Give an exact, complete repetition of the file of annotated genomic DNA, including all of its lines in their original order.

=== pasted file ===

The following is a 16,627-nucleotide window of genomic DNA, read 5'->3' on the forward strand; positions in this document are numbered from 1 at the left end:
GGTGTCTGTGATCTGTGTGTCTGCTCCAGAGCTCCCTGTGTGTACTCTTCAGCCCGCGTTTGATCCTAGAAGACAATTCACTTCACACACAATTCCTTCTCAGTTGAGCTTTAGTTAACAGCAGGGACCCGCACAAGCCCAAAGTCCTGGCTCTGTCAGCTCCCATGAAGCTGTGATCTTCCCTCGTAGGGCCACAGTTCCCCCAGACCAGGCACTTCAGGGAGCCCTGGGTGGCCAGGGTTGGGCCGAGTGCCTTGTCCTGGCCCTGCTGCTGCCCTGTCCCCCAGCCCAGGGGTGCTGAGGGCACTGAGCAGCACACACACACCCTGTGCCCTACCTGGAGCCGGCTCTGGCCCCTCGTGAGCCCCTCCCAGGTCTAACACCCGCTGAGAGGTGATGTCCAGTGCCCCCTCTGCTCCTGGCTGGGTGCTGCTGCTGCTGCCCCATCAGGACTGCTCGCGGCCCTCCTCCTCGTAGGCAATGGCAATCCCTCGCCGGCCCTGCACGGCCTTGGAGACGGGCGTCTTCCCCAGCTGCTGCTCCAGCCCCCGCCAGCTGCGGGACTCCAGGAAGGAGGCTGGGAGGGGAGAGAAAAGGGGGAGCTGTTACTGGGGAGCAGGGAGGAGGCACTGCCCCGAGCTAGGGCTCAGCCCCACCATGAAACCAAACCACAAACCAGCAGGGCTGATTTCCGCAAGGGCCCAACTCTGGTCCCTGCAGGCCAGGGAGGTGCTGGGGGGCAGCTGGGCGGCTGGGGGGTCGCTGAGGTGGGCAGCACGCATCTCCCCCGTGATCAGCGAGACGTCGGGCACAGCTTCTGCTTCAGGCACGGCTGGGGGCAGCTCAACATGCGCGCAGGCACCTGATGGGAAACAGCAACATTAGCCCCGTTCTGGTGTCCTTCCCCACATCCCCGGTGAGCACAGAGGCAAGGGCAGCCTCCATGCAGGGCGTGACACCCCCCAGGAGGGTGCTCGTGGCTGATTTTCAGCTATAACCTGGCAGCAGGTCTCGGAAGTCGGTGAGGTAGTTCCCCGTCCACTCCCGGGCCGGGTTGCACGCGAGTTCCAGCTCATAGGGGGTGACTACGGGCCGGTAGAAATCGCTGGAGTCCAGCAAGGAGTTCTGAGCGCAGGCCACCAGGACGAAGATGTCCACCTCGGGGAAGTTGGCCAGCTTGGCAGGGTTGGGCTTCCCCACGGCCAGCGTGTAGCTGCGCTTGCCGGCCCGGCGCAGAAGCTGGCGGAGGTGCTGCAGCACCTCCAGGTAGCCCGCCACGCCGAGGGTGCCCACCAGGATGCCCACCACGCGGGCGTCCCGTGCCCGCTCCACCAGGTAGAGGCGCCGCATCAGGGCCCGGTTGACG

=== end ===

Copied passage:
The following is a 16,627-nucleotide window of genomic DNA, read 5'->3' on the forward strand; positions in this document are numbered from 1 at the left end:
GGTGTCTGTGATCTGTGTGTCTGCTCCAGAGCTCCCTGTGTGTACTCTTCAGCCCGCGTTTGATCCTAGAAGACAATTCACTTCACACACAATTCCTTCTCAGTTGAGCTTTAGTTAACAGCAGGGACCCGCACAAGCCCAAAGTCCTGGCTCTGTCAGCTCCCATGAAGCTGTGATCTTCCCTCGTAGGGCCACAGTTCCCCCAGACCAGGCACTTCAGGGAGCCCTGGGTGGCCAGGGTTGGGCCGAGTGCCTTGTCCTGGCCCTGCTGCTGCCCTGTCCCCCAGCCCAGGGGTGCTGAGGGCACTGAGCAGCACACACACACCCTGTGCCCTACCTGGAGCCGGCTCTGGCCCCTCGTGAGCCCCTCCCAGGTCTAACACCCGCTGAGAGGTGATGTCCAGTGCCCCCTCTGCTCCTGGCTGGGTGCTGCTGCTGCTGCCCCATCAGGACTGCTCGCGGCCCTCCTCCTCGTAGGCAATGGCAATCCCTCGCCGGCCCTGCACGGCCTTGGAGACGGGCGTCTTCCCCAGCTGCTGCTCCAGCCCCCGCCAGCTGCGGGACTCCAGGAAGGAGGCTGGGAGGGGAGAGAAAAGGGGGAGCTGTTACTGGGGAGCAGGGAGGAGGCACTGCCCCGAGCTAGGGCTCAGCCCCACCATGAAACCAAACCACAAACCAGCAGGGCTGATTTCCGCAAGGGCCCAACTCTGGTCCCTGCAGGCCAGGGAGGTGCTGGGGGGCAGCTGGGCGGCTGGGGGGTCGCTGAGGTGGGCAGCACGCATCTCCCCCGTGATCAGCGAGACGTCGGGCACAGCTTCTGCTTCAGGCACGGCTGGGGGCAGCTCAACATGCGCGCAGGCACCTGATGGGAAACAGCAACATTAGCCCCGTTCTGGTGTCCTTCCCCACATCCCCGGTGAGCACAGAGGCAAGGGCAGCCTCCATGCAGGGCGTGACACCCCCCAGGAGGGTGCTCGTGGCTGATTTTCAGCTATAACCTGGCAGCAGGTCTCGGAAGTCGGTGAGGTAGTTCCCCGTCCACTCCCGGGCCGGGTTGCACGCGAGTTCCAGCTCATAGGGGGTGACTACGGGCCGGTAGAAATCGCTGGAGTCCAGCAAGGAGTTCTGAGCGCAGGCCACCAGGACGAAGATGTCCACCTCGGGGAAGTTGGCCAGCTTGGCAGGGTTGGGCTTCCCCACGGCCAGCGTGTAGCTGCGCTTGCCGGCCCGGCGCAGAAGCTGGCGGAGGTGCTGCAGCACCTCCAGGTAGCCCGCCACGCCGAGGGTGCCCACCAGGATGCCCACCACGCGGGCGTCCCGTGCCCGCTCCACCAGGTAGAGGCGCCGCATCAGGGCCCGGTTGACG